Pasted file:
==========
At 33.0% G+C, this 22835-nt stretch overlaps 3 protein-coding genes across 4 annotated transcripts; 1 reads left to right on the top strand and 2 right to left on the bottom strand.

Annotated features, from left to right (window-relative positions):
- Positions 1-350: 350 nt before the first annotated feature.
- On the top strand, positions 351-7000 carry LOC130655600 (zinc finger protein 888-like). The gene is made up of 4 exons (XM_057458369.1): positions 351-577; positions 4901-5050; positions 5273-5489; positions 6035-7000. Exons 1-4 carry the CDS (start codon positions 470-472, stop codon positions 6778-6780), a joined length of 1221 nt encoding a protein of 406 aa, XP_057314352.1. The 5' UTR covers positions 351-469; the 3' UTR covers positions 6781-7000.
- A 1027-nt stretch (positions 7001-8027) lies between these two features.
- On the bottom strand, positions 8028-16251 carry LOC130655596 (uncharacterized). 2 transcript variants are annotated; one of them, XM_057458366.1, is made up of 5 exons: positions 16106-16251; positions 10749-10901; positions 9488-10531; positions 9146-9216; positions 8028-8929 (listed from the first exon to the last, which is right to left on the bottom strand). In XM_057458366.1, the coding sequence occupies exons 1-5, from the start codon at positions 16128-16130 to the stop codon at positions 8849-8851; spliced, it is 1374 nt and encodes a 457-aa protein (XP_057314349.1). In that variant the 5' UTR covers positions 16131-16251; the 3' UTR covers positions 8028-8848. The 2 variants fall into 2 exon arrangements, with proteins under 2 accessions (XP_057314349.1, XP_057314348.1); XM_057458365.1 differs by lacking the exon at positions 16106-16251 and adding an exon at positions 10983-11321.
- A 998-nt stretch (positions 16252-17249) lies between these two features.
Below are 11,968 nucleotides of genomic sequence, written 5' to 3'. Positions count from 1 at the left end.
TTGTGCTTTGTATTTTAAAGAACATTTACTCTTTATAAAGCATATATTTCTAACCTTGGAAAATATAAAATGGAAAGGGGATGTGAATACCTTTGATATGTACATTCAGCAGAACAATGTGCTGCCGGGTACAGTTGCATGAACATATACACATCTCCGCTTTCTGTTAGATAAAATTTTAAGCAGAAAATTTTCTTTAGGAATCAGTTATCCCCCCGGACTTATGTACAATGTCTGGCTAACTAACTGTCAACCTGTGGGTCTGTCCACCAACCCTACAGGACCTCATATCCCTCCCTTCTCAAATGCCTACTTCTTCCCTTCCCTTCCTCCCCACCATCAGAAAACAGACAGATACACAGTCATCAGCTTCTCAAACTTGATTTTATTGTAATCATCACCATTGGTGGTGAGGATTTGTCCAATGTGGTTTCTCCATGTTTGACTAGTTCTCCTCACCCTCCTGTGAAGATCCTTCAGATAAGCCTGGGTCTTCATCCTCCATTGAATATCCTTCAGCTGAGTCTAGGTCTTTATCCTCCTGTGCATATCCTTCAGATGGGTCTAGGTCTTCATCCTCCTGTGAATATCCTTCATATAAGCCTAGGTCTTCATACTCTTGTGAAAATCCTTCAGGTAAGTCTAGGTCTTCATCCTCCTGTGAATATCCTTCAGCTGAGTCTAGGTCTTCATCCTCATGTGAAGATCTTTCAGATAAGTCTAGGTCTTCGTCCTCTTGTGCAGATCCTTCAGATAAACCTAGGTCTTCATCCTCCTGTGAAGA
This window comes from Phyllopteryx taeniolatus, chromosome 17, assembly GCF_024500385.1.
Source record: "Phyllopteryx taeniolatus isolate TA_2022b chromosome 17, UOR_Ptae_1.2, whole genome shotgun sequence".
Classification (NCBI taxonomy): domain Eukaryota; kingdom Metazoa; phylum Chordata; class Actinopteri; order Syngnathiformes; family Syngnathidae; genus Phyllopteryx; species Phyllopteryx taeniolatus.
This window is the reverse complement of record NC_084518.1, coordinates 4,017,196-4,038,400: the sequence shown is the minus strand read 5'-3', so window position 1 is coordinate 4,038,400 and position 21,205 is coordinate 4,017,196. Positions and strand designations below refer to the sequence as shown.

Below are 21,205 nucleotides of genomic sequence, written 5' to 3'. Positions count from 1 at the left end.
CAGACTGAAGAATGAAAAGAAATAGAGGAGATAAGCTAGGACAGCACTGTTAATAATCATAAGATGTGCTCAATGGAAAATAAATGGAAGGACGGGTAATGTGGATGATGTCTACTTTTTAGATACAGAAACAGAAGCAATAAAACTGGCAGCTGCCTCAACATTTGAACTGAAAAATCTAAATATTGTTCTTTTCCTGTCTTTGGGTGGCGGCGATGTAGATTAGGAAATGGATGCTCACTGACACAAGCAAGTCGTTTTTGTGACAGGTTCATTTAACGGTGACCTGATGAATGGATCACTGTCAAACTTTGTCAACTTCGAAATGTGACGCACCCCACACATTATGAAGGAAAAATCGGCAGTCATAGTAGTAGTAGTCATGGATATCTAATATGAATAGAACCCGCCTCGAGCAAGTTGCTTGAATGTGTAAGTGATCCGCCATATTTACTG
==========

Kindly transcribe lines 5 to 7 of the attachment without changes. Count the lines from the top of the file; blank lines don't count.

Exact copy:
- A 1027-nt stretch (positions 7001-8027) lies between these two features.
- On the bottom strand, positions 8028-16251 carry LOC130655596 (uncharacterized). 2 transcript variants are annotated; one of them, XM_057458366.1, is made up of 5 exons: positions 16106-16251; positions 10749-10901; positions 9488-10531; positions 9146-9216; positions 8028-8929 (listed from the first exon to the last, which is right to left on the bottom strand). In XM_057458366.1, the coding sequence occupies exons 1-5, from the start codon at positions 16128-16130 to the stop codon at positions 8849-8851; spliced, it is 1374 nt and encodes a 457-aa protein (XP_057314349.1). In that variant the 5' UTR covers positions 16131-16251; the 3' UTR covers positions 8028-8848. The 2 variants fall into 2 exon arrangements, with proteins under 2 accessions (XP_057314349.1, XP_057314348.1); XM_057458365.1 differs by lacking the exon at positions 16106-16251 and adding an exon at positions 10983-11321.
- A 998-nt stretch (positions 16252-17249) lies between these two features.